Now create a new "virtual hub", the system normally suggest the name "VPN" for this virtual hub.
Create a username and a password for the virtual hub.This is the username and password to be used for VPN clients (and bridges) that connects to the server
Create a "local bridge setting" for the virtual hub (this will be the  physical network card as this is not a multi homed PC). If you plan to have a lot of traffic, you should get one physical network card per virtual hub, but this is way out of scope for our simple setup.

Now the VPN server should look like somthing like this:
The virtual hub name is home and is online
It got two users
You will be able to see the 
softether.net DDNS and vpnazure.net DNS names 
at the bottom of the window.

You should test that it is working by connecting with a SE VPN client from another machine.

When you know the server is working, we can go ahead with the "phone home" box.

To keep control of the device ID name, I just start with a clean RPi 2, connected to my network switch using the built in ethernet card eth0, a USB keyboard connected to a USB port and freshly installed raspbian OS (16 gb SD card formatted with SDFormatter and 2015-05-05-raspbian-wheezy.img added using win32imager).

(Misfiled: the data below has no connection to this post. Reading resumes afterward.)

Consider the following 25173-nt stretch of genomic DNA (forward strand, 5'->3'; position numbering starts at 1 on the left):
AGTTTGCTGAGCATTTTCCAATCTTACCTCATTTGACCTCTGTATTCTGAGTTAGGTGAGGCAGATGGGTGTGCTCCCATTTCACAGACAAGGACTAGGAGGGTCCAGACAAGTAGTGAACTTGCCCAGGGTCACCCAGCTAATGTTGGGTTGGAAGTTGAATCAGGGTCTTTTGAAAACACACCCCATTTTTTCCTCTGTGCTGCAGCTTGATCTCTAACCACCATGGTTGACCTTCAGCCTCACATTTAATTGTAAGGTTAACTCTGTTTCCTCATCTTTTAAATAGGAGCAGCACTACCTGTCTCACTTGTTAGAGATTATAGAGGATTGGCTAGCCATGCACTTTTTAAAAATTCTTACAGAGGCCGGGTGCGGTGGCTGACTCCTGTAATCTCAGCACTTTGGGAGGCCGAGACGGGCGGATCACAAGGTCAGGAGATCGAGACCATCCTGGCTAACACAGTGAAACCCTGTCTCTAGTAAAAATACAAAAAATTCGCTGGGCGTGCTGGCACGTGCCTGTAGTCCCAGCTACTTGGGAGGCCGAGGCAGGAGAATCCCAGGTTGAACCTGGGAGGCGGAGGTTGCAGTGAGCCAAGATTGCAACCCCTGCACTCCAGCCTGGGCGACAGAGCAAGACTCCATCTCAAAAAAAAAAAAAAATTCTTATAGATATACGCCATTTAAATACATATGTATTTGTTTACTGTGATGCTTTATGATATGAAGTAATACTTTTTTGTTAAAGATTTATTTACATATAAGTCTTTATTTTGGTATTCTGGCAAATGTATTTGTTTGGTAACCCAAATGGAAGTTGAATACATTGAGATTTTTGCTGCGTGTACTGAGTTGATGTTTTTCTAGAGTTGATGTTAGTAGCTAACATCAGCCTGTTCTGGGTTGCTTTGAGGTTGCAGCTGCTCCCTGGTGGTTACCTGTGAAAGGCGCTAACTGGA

On my main windows machine I start putty and ssh to the machine.

First thing to do is to install and run the vpn bridge script

wget http://home.pivpn.net/pivpnbridgeinstall.sh
chmod 777 pivpnbridgeinstall.sh
./pivpnbridgeinstall.sh

If all the current RPi network settings are OK, there is nothing much to to do just now. Just wait for the RPi to finish the script and reboot (approx. ten minutes).

After the RPi reboot you should see a message on the console that the VPN bridge daemon has started (e.g. "The SoftEther VPN Bridge service has been started")

So now on to the hardware to be added to our RPi:
What we want to do

eth0 (the built in ethernet card) - This will be available to connect to remote switches using a network cable 

eth1 (aadded usb ethernet port) - Available as a cabled bridged port (A port to directly connect you remote PC by cable. When you are connected a virtual network cable between your device and the office network is created).

wlan0 (added USB wifi card #1) - This will be a wifi client connection that may be used to connect to a remote wireless access point